7 • Lesson 2 Word List

astute

(adj) Wise in a clever or practical way.
An astute shopper compares prices carefully before making a purchase.

authentic*

(adj) Genuine; true.
An authority on old maps declared that the sixteenth-century chart of the Florida Keys is authentic.

authenticity (n) The condition of being genuine.
Lawyers questioned the authenticity of the signature on the agreement.

authenticate (v) To prove that something is genuine.
Only an art expert can authenticate the painting as one by Rubens.

delicacy

(n) 1. A choice item of food.
Smoked salmon is a delicacy.

2. Great consideration for the feelings of others.
Discussing her mistake will embarrass her unless you handle the matter with delicacy.

compete
derogatory

(adj) Expressing a low opinion; intended to hurt the reputation of a person or thing.
His habit of making derogatory comments about other students made him unpopular.

devour

(v) 1. To eat up hungrily.
We were so hungry after school, we devoured all the fruit in the refrigerator.

2. To take in eagerly with the eyes or ears.
We devoured the graphic novels the librarian gave us.

compete
figment

(n) Something that is made up in the mind but that has no connection with reality.
The monster in the closet is a figment of the child’s imagination.

mythical

(adj) Imaginary; not real.
Unicorns are mythical creatures.

plumage

(n) A bird’s feathers.
Parrots have brightly colored plumage.

predatory

(adj) 1. Living by killing and eating other animals.
Crocodiles are predatory reptiles.

2. Living by using, controlling, or hurting others.
Predatory bands of pirates once sailed the Mediterranean seeking victims.

predator (n) 1. A creature that lives by killing.
A sea eagle is a predator that dives for fish.

2. A person who looks for others to use, control, or hurt them in some way.
The Vikings were predators who terrified coastal towns.

compete
prior*

(adj) 1. Coming earlier in time.
I was unable to see you this morning because I had a prior appointment.

2. Coming before in order or importance.
The court ruled that the Native Americans had a prior claim to the land.

scavenge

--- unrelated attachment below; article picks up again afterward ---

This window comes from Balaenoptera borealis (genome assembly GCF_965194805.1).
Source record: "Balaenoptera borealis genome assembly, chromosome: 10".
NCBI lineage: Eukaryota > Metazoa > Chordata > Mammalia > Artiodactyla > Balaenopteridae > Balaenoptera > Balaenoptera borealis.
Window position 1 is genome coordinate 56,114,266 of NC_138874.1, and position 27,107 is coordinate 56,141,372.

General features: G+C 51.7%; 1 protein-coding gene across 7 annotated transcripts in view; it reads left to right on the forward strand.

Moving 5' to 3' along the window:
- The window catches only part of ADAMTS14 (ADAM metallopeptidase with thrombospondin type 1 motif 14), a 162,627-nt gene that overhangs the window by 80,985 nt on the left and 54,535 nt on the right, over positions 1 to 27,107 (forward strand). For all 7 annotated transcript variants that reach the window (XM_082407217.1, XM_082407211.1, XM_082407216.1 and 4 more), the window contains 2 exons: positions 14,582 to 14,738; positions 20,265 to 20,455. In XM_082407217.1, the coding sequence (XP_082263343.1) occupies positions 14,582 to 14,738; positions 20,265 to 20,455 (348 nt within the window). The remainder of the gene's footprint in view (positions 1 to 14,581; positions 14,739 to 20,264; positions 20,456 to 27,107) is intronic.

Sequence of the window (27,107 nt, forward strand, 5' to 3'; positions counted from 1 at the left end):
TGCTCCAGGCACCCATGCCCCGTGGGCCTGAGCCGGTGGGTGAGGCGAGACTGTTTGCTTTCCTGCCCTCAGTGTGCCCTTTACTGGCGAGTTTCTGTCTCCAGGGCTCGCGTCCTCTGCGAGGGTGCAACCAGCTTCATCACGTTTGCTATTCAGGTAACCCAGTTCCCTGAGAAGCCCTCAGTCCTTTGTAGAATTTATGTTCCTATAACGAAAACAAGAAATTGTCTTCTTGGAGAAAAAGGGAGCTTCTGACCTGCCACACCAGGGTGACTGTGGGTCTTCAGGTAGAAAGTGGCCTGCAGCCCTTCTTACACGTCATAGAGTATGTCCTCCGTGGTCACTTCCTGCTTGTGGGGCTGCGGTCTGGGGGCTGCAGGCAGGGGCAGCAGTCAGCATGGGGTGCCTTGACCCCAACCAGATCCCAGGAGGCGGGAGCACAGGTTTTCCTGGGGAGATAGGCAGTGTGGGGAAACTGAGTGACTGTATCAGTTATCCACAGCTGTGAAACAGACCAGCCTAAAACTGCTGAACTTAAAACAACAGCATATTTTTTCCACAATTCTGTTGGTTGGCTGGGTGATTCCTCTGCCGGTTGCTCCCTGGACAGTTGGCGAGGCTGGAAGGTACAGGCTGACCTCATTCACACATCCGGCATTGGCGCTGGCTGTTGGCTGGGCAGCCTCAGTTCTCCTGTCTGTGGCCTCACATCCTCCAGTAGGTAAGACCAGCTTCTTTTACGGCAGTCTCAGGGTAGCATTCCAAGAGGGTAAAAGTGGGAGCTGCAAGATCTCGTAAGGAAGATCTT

(v) To search through or pick over, looking for something usable.
People with metal detectors scavenge the beach looking for coins.

scavenger (n) 1. Someone who scavenges.
After the fire, scavengers looked through the debris, hoping to find something of value.

2. An animal that feeds on dead or decaying matter.
Vultures, hyenas, and other scavengers are an important part of nature’s clean-up crew.

compete
slaughter

(v) 1. To kill in order to obtain meat.
The hogs are rounded up before they are slaughtered.

2. To kill people or animals in large numbers or in a cruel way.
For centuries, whales have been slaughtered for their oil and other valuable products.

(n) 1. The killing of an animal for food.
The slaughter of beef cattle should be carried out as swiftly and painlessly as possible.

2. The act of killing on a large scale or in a cruel way.
Those who drink and drive contribute to the slaughter on the nation’s highways.

solitude

(n) The condition of being alone or at some distance from people.
We enjoyed the solitude of a walk on the deserted beach.

ungainly

(adj) Moving in a clumsy or awkward way.
Walruses, graceful in the water, are ungainly creatures on land.

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vulnerable

(adj) Open to attack; easily injured physically or emotionally.
Elderly people are more vulnerable to disease than younger people.

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